More details
DOI :
10.1104/pp.15.00971
Article number:
Affiliations:
Database:
Scopus
Publication Type:
article
;
.
Language:
English
Editors' remarks:
ID:
24550
Last updated date:
02/03/2022 17:27
Creation date:
17/04/2018 00:08
Scientific Publication
A single amino acid substitution in an ORANGE protein promotes carotenoid overaccumulation in arabidopsis
169
Yuan, H., Robert W. Holley Center for Agriculture and Health, U.S. Department of Agriculture-Agricultural Research Service, Cornell University, Ithaca, NY, United States, Plant Breeding Genetics Section, School of Integrative Plant Science, Cornell University, Ithaca, NY, United States
Owsiany, K., Plant Breeding Genetics Section, School of Integrative Plant Science, Cornell University, Ithaca, NY, United States
Sheeja, T.E., Plant Breeding Genetics Section, School of Integrative Plant Science, Cornell University, Ithaca, NY, United States
Zhou, X., Robert W. Holley Center for Agriculture and Health, U.S. Department of Agriculture-Agricultural Research Service, Cornell University, Ithaca, NY, United States, Plant Breeding Genetics Section, School of Integrative Plant Science, Cornell University, Ithaca, NY, United States
Rodriguez, C., Plant Breeding Genetics Section, School of Integrative Plant Science, Cornell University, Ithaca, NY, United States
Li, Y., Key Laboratory of Horticultural Plant Biology, Ministry of Education, Huazhong Agricultural University, Wuhan, China
Welsch, R., University of Freiburg, Freiburg, Germany
Chayut, N., Newe Ya’ar Research Center, Agricultural Research Organization, Ramat Yishay, Israel
Yang, Y., Robert W. Holley Center for Agriculture and Health, U.S. Department of Agriculture-Agricultural Research Service, Cornell University, Ithaca, NY, United States
Thannhauser, T.W., Robert W. Holley Center for Agriculture and Health, U.S. Department of Agriculture-Agricultural Research Service, Cornell University, Ithaca, NY, United States
Parthasarathy, M.V., Plant Biology Section, School of Integrative Plant Science, Cornell University, Ithaca, NY, United States
Xu, Q., Key Laboratory of Horticultural Plant Biology, Ministry of Education, Huazhong Agricultural University, Wuhan, China
Deng, X., Key Laboratory of Horticultural Plant Biology, Ministry of Education, Huazhong Agricultural University, Wuhan, China
Fei, Z., Boyce Thompson Institute for Plant Research, Cornell University, Ithaca, NY, United States
Schaffer, A., Newe Ya’ar Research Center, Agricultural Research Organization, Ramat Yishay, Israel
Katzir, N., Newe Ya’ar Research Center, Agricultural Research Organization, Ramat Yishay, Israel
Burger, J., Newe Ya’ar Research Center, Agricultural Research Organization, Ramat Yishay, Israel
Tadmor, Y., Newe Ya’ar Research Center, Agricultural Research Organization, Ramat Yishay, Israel
Li, L., Robert W. Holley Center for Agriculture and Health, U.S. Department of Agriculture-Agricultural Research Service, Cornell University, Ithaca, NY, United States, Plant Breeding Genetics Section, School of Integrative Plant Science, Cornell University, Ithaca, NY, United States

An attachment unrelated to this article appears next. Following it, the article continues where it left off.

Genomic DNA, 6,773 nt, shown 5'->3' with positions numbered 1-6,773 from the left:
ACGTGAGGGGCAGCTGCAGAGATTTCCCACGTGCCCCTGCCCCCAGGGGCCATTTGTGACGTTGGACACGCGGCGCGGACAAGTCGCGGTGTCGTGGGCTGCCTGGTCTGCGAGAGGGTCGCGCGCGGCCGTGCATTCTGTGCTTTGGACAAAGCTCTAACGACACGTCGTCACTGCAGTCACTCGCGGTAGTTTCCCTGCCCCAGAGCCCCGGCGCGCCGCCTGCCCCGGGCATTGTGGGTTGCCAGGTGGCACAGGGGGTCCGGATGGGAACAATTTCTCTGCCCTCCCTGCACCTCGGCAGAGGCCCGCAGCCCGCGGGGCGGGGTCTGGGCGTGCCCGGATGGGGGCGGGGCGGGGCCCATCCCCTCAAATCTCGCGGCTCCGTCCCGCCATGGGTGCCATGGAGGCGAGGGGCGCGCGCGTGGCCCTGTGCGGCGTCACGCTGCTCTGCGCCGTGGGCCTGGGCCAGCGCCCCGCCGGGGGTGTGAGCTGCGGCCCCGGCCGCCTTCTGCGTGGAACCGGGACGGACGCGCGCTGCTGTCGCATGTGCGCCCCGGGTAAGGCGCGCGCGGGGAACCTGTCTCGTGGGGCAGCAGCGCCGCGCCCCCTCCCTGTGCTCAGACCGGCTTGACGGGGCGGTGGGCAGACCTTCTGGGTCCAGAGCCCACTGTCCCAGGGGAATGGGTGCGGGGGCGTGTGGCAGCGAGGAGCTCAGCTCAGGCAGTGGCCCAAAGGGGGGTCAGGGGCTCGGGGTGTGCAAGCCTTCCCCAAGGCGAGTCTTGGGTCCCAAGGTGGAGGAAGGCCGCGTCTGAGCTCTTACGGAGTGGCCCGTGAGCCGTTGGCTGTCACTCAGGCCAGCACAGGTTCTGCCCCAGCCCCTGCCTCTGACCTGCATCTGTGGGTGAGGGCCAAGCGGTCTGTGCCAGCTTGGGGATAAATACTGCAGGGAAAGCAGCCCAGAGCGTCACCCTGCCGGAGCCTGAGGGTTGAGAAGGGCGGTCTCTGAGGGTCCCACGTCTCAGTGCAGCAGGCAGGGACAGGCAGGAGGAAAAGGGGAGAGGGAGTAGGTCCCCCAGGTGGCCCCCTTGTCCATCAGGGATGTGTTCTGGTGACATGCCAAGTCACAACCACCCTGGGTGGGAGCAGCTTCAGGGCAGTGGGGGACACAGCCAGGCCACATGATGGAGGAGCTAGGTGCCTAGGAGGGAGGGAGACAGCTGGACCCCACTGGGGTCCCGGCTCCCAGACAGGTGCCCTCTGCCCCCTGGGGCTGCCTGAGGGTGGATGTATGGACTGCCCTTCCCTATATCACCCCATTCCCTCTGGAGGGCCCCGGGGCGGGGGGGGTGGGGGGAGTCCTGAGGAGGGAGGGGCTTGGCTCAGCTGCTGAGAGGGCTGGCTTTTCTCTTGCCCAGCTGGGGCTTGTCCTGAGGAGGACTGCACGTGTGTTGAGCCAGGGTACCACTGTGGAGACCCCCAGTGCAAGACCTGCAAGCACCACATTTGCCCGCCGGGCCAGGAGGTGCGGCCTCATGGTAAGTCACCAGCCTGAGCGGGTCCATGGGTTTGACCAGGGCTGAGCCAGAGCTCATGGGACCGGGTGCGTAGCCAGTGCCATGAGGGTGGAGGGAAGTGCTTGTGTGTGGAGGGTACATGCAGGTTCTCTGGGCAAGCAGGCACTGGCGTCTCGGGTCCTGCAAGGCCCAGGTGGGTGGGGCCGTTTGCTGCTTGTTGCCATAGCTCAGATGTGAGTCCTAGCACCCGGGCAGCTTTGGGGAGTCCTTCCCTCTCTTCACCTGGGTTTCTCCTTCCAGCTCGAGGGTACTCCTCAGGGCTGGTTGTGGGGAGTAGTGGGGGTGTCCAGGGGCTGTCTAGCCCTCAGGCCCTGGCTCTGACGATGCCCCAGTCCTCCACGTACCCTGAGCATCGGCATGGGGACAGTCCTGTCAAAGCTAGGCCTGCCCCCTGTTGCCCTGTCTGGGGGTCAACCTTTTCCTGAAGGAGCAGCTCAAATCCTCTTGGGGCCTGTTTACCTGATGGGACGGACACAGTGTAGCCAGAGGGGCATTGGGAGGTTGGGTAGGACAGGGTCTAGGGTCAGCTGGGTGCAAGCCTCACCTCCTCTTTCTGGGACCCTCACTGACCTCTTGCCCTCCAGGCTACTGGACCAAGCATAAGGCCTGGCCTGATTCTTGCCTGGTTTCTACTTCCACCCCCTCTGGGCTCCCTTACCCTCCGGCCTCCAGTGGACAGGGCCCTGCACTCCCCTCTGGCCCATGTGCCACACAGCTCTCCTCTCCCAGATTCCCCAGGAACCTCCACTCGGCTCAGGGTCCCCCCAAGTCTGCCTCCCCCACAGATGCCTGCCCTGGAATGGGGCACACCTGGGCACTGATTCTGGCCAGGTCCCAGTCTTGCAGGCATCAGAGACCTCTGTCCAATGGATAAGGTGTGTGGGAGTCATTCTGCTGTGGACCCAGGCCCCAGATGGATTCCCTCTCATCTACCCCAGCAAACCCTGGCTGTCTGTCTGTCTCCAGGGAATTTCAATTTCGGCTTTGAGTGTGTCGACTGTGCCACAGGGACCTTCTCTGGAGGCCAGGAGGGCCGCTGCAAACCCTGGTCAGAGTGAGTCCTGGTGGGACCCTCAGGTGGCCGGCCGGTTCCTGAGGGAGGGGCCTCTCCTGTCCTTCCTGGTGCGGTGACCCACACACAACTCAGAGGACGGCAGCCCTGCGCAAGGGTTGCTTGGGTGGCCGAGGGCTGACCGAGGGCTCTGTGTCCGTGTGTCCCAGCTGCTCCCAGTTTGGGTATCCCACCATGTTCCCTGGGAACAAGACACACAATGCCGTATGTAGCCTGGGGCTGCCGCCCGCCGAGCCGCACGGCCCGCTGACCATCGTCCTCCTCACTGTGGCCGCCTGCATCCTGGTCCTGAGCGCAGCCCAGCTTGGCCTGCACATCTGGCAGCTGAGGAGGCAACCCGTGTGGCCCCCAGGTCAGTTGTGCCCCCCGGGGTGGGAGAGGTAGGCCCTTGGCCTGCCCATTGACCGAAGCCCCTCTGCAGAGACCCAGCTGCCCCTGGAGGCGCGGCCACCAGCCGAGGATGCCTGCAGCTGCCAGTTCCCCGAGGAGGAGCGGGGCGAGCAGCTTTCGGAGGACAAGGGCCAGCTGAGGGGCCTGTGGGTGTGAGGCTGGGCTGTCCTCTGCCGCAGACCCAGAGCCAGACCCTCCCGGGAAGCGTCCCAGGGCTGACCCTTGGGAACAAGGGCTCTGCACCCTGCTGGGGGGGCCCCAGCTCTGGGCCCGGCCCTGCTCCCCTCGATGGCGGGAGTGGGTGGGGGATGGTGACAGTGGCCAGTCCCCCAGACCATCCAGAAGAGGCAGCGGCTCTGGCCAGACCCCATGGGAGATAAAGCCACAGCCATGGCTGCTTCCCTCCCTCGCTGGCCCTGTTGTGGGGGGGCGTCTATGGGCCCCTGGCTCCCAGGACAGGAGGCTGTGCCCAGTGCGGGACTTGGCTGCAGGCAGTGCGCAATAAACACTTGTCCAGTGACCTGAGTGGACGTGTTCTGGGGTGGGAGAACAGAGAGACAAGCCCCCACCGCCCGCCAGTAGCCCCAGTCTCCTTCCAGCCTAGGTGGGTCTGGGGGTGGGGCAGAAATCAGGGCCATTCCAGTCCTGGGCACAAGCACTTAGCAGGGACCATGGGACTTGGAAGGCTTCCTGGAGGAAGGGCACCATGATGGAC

A single amino acid substitution in an ORANGE protein promotes carotenoid overaccumulation in arabidopsis
Carotenoids are crucial for plant growth and human health. The finding of ORANGE (OR) protein as a pivotal regulator of carotenogenesis offers a unique opportunity to comprehensively understand the regulatory mechanisms of carotenoid accumulation and develop crops with enhanced nutritional quality. Here, we demonstrated that alteration of a single amino acid in a wild-type OR greatly enhanced its ability to promote carotenoid accumulation. Whereas overexpression of OR from Arabidopsis (Arabidopsis thaliana; AtOR) or from the agronomically important crop sorghum (Sorghum bicolor; SbOR) increased carotenoid levels up to 2-fold, expression of AtORHis (R90H) or SbORHis (R104H) variants dramatically enhanced carotenoid accumulation by up to 7-fold in the Arabidopsis calli. Moreover, we found that AtORAla (R90A) functioned similarly to AtORHis to promote carotenoid overproduction. Neither AtOR nor AtORHis greatly affected carotenogenic gene expression. AtORHis exhibited similar interactions with phytoene synthase (PSY) as AtOR in posttranscriptionally regulating PSY protein abundance. AtORHis triggered biogenesis of membranous chromoplasts in the Arabidopsis calli, which shared structures similar to chromoplasts found in the curd of the orange cauliflower (Brassica oleracea) mutant. By contrast, AtOR did not cause plastidtype changes in comparison with the controls, but produced plastids containing larger and electron-dense plastoglobuli. The unique ability of AtORHis in mediating chromoplast biogenesis is responsible for its induced carotenoid overproduction. Our study demonstrates ORHis/Ala as powerful tools for carotenoid enrichment in plants, and provides insights into the mechanisms underlying ORHis-regulated carotenoid accumulation. © 2015 American Society of Plant Biologists. All rights reserved.
Scientific Publication